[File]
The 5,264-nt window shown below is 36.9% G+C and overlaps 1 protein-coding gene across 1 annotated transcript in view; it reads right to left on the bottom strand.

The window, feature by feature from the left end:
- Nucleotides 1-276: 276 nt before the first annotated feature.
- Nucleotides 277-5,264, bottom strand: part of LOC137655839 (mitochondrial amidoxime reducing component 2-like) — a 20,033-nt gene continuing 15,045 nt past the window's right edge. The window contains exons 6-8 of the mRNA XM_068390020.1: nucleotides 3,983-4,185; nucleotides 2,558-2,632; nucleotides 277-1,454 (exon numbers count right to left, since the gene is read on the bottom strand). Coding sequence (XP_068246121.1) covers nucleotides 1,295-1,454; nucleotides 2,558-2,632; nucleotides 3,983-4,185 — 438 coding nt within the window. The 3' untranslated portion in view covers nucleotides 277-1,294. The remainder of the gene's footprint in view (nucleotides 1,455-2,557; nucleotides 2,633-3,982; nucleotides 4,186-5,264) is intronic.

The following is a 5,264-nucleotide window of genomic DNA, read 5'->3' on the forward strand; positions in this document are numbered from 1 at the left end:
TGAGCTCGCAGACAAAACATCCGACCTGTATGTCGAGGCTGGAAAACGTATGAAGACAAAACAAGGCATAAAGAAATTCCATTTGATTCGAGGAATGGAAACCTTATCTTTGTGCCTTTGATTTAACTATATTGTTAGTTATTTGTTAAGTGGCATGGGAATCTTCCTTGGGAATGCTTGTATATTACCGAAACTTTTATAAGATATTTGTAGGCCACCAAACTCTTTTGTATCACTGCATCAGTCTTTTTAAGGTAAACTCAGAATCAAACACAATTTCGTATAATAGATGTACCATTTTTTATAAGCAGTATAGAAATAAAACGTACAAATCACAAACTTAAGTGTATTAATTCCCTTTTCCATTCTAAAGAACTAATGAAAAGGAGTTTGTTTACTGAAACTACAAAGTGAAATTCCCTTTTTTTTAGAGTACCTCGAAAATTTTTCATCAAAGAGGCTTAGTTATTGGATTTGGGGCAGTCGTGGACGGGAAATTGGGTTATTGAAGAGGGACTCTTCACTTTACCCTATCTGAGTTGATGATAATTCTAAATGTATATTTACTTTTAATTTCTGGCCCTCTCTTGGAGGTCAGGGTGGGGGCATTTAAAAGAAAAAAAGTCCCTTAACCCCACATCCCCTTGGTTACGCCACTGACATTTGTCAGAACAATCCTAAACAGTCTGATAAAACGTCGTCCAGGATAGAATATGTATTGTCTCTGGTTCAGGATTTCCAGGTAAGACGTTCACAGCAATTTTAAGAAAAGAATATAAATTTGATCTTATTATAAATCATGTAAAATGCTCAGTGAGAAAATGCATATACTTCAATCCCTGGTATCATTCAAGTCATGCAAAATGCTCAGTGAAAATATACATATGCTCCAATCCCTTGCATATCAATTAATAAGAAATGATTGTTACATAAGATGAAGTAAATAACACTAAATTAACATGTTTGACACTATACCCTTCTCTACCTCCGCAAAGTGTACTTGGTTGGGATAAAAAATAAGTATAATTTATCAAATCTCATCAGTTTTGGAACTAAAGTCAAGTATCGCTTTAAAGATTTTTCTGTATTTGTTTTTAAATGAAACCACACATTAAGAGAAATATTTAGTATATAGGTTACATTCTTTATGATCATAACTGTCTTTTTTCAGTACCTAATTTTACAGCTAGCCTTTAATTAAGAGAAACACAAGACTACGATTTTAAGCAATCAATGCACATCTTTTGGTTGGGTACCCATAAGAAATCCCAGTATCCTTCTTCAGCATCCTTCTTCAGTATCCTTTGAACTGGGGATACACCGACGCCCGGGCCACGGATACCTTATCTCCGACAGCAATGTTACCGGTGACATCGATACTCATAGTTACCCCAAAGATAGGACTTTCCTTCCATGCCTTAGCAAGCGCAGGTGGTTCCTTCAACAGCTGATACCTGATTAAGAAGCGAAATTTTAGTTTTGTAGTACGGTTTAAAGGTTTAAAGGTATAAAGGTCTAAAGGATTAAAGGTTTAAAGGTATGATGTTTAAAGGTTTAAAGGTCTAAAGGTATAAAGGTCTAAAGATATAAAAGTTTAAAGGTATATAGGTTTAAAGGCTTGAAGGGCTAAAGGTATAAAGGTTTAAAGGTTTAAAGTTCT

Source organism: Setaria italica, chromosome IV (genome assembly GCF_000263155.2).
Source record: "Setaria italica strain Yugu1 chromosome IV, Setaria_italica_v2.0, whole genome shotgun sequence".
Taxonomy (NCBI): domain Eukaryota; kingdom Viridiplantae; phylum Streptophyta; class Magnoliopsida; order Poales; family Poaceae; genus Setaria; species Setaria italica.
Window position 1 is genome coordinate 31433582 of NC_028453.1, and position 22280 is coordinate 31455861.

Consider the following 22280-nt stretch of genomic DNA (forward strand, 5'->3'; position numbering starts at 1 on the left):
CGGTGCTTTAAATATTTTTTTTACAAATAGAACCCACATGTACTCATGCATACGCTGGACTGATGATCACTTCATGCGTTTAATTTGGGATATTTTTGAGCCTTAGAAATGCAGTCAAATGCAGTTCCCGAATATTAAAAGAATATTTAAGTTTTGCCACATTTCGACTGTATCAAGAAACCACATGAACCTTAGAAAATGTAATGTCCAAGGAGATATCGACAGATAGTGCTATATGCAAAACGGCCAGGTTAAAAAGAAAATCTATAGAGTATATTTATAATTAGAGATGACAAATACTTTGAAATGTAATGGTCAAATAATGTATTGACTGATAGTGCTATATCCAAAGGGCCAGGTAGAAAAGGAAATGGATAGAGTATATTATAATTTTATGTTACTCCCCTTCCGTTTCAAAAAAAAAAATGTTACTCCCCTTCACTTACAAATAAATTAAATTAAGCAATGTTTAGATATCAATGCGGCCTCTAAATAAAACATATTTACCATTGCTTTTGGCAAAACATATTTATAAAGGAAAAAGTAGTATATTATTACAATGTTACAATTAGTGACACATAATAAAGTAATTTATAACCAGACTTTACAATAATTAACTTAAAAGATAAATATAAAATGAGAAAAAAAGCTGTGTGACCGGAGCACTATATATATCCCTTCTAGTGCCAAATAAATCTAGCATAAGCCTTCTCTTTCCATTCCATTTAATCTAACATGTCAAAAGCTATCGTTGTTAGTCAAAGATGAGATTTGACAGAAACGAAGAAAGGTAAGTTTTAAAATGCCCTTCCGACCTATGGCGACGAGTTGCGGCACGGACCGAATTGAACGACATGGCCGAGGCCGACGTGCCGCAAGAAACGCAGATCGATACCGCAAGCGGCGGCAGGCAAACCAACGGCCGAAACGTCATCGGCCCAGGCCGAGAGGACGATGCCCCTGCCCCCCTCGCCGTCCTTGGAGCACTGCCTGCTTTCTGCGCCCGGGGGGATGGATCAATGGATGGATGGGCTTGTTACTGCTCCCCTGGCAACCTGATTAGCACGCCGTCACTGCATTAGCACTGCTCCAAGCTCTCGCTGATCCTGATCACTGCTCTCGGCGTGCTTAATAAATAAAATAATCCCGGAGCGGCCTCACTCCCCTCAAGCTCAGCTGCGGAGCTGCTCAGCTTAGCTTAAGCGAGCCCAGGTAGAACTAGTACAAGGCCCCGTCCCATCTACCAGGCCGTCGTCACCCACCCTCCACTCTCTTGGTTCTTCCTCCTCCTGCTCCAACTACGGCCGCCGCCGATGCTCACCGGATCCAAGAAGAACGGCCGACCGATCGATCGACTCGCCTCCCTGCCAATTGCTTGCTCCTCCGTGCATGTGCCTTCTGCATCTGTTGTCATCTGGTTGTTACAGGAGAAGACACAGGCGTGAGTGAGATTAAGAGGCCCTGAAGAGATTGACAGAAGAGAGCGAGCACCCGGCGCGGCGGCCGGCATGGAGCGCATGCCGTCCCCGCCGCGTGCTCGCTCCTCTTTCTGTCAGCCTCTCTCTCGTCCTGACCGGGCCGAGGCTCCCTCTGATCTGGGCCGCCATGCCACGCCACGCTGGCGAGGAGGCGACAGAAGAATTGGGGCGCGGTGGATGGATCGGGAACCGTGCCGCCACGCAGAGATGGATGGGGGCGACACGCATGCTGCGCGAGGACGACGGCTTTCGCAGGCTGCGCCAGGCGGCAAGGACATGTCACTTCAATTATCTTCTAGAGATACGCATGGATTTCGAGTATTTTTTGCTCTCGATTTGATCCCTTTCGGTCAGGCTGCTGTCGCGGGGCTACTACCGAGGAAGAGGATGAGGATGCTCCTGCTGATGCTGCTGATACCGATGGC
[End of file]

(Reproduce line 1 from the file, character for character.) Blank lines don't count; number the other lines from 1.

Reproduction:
The 5,264-nt window shown below is 36.9% G+C and overlaps 1 protein-coding gene across 1 annotated transcript in view; it reads right to left on the bottom strand.